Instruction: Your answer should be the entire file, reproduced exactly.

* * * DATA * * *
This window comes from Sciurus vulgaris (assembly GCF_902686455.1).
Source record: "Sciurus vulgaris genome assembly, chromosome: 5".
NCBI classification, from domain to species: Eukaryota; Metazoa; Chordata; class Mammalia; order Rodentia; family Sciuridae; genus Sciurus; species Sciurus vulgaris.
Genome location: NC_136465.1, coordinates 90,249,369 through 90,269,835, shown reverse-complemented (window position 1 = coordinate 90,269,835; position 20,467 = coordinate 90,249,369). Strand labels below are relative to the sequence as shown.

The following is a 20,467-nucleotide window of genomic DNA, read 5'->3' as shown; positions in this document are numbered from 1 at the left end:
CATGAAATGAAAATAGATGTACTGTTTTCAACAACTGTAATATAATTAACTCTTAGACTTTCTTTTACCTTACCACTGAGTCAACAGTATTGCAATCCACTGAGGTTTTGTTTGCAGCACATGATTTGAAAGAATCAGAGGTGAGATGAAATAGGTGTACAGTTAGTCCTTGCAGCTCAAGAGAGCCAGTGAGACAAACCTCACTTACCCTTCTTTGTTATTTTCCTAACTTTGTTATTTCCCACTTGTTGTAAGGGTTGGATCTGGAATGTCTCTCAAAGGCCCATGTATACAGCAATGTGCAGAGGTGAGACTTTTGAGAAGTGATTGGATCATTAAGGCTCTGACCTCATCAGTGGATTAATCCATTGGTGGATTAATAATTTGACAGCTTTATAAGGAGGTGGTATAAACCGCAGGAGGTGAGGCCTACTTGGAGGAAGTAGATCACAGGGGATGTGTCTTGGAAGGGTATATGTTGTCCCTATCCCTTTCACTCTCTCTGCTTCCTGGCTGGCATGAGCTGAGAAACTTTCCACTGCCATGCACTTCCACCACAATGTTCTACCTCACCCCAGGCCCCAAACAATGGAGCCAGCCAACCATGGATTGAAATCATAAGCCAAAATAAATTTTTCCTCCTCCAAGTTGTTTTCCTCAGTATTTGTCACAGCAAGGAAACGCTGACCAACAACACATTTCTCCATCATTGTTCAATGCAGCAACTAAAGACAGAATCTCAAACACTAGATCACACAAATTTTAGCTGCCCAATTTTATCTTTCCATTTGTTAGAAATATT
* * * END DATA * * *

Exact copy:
This window comes from Sciurus vulgaris (assembly GCF_902686455.1).
Source record: "Sciurus vulgaris genome assembly, chromosome: 5".
NCBI classification, from domain to species: Eukaryota; Metazoa; Chordata; class Mammalia; order Rodentia; family Sciuridae; genus Sciurus; species Sciurus vulgaris.
Genome location: NC_136465.1, coordinates 90,249,369 through 90,269,835, shown reverse-complemented (window position 1 = coordinate 90,269,835; position 20,467 = coordinate 90,249,369). Strand labels below are relative to the sequence as shown.

The following is a 20,467-nucleotide window of genomic DNA, read 5'->3' as shown; positions in this document are numbered from 1 at the left end:
CATGAAATGAAAATAGATGTACTGTTTTCAACAACTGTAATATAATTAACTCTTAGACTTTCTTTTACCTTACCACTGAGTCAACAGTATTGCAATCCACTGAGGTTTTGTTTGCAGCACATGATTTGAAAGAATCAGAGGTGAGATGAAATAGGTGTACAGTTAGTCCTTGCAGCTCAAGAGAGCCAGTGAGACAAACCTCACTTACCCTTCTTTGTTATTTTCCTAACTTTGTTATTTCCCACTTGTTGTAAGGGTTGGATCTGGAATGTCTCTCAAAGGCCCATGTATACAGCAATGTGCAGAGGTGAGACTTTTGAGAAGTGATTGGATCATTAAGGCTCTGACCTCATCAGTGGATTAATCCATTGGTGGATTAATAATTTGACAGCTTTATAAGGAGGTGGTATAAACCGCAGGAGGTGAGGCCTACTTGGAGGAAGTAGATCACAGGGGATGTGTCTTGGAAGGGTATATGTTGTCCCTATCCCTTTCACTCTCTCTGCTTCCTGGCTGGCATGAGCTGAGAAACTTTCCACTGCCATGCACTTCCACCACAATGTTCTACCTCACCCCAGGCCCCAAACAATGGAGCCAGCCAACCATGGATTGAAATCATAAGCCAAAATAAATTTTTCCTCCTCCAAGTTGTTTTCCTCAGTATTTGTCACAGCAAGGAAACGCTGACCAACAACACATTTCTCCATCATTGTTCAATGCAGCAACTAAAGACAGAATCTCAAACACTAGATCACACAAATTTTAGCTGCCCAATTTTATCTTTCCATTTGTTAGAAATATT